New Tax Laws in 2020

You may still receive a Form 1099- MISC if your income is derived from rents, royalties, fishing boat proceeds, health care payments, payments in lieu of dividends or interest, crop insurance proceeds or gross proceeds paid to an attorney.

As you begin planning to file your 2020 tax return, here are some of the new tax laws passed over the last year that could affect you.

1.Early distribution penalty waived.

The 10% early distribution penalty on up to $100,000 of retirement withdrawals for coronavirus-related reasons is waived during 2020. New reles allow tax liabilities on these distributions to be paid over a three-year period.

2.Required minimum distributions waived for 2020.

Required minimum distributions in the year 2020 for various retirement plans is suspended. The corresponding 50% penalty asso ciated with not taking a distribution is also suspended in 2020.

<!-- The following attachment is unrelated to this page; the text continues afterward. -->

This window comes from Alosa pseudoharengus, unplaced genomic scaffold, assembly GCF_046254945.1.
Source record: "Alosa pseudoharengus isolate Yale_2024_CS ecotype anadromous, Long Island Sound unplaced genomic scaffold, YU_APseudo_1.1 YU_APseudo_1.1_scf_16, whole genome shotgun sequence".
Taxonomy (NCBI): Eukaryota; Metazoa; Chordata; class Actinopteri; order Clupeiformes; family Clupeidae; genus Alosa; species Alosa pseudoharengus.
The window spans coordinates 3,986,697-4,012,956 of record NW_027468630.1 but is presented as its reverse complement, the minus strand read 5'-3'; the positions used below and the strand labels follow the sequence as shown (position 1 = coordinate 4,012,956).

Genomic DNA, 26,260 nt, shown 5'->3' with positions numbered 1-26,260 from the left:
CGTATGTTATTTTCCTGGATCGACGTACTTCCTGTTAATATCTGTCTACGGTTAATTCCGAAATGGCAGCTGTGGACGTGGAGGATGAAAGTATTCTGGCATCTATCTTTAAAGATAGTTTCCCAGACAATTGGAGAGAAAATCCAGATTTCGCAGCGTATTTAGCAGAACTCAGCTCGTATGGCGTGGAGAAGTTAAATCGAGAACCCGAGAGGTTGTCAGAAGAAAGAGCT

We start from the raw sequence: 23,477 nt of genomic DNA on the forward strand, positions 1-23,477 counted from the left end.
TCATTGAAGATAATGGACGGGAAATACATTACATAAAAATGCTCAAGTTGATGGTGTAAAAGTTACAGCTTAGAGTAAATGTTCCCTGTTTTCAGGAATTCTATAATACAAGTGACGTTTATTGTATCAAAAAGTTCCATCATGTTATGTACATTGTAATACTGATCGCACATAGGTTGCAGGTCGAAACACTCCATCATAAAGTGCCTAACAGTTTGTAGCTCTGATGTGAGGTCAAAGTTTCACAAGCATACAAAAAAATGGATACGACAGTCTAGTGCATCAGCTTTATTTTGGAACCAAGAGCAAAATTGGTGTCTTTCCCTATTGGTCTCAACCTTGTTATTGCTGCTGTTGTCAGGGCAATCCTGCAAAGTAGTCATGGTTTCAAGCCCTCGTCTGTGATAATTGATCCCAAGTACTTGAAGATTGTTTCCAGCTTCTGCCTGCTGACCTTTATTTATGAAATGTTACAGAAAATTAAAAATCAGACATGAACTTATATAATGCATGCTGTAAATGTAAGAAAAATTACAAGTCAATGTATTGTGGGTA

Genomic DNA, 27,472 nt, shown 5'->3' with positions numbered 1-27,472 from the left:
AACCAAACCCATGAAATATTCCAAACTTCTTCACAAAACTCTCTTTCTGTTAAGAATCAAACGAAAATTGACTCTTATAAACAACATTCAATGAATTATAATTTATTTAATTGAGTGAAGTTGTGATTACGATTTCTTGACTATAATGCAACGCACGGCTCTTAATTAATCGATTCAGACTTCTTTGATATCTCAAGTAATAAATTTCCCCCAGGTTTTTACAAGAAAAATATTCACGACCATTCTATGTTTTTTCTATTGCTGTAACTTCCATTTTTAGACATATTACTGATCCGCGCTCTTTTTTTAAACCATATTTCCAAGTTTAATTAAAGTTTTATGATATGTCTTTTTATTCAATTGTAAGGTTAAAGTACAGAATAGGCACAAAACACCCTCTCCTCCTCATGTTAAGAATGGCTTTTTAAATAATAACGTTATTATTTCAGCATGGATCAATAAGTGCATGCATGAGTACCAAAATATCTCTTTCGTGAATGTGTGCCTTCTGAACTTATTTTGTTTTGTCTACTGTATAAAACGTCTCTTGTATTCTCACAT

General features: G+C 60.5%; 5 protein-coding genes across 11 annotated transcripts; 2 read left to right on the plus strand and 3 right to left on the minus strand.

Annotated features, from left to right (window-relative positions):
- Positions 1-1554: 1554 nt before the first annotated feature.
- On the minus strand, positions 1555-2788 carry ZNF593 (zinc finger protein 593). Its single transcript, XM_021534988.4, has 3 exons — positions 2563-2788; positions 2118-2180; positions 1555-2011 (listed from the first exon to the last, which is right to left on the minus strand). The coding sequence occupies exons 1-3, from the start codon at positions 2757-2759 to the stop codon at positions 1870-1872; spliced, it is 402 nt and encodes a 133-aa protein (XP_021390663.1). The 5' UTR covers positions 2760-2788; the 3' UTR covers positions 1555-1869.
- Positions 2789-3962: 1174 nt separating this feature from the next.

3. Medical deduction threshold decreases.

Qualified medical expenses that exceed 7.5% of your adjusted gross income may be used as an itemized deduction. The lower threshold (for­ merely 10%) is a carryover from a late, 2019 tax law change.

4. Mortgage forgiveness is not income.

If a bank forgives mortgage indebtedness, it is typically income to you. Qualified principal residence indebt­edness that is forgiven, however, may be excluded from income with the reactivation of this tax law.

5.Mortgage insurance premium deductions.

if your mortgage bank requires insurance on your loan and the loan qualifies, you can deduct this premium as na itemized deduction.

6.The tuituion and fees deduction is available.

The above-the-line deduction for up to $4,000 in qualified tuition and fees expenses that expired is still available in 2020. You will need to evaluate this tax break versus others like the American Opportunity Credit and the Lifetime Learning Credit.

Other new tax laws for 2020:

  • Part-time workers can participate in 401(k) plans.
  • Leftover money in a 529 education plan can be used to pay off $10,000 of student loans.
  • New parents can withdraw $5,000 out of retirement funds without penalty to pay for the cost of a birth or adoption.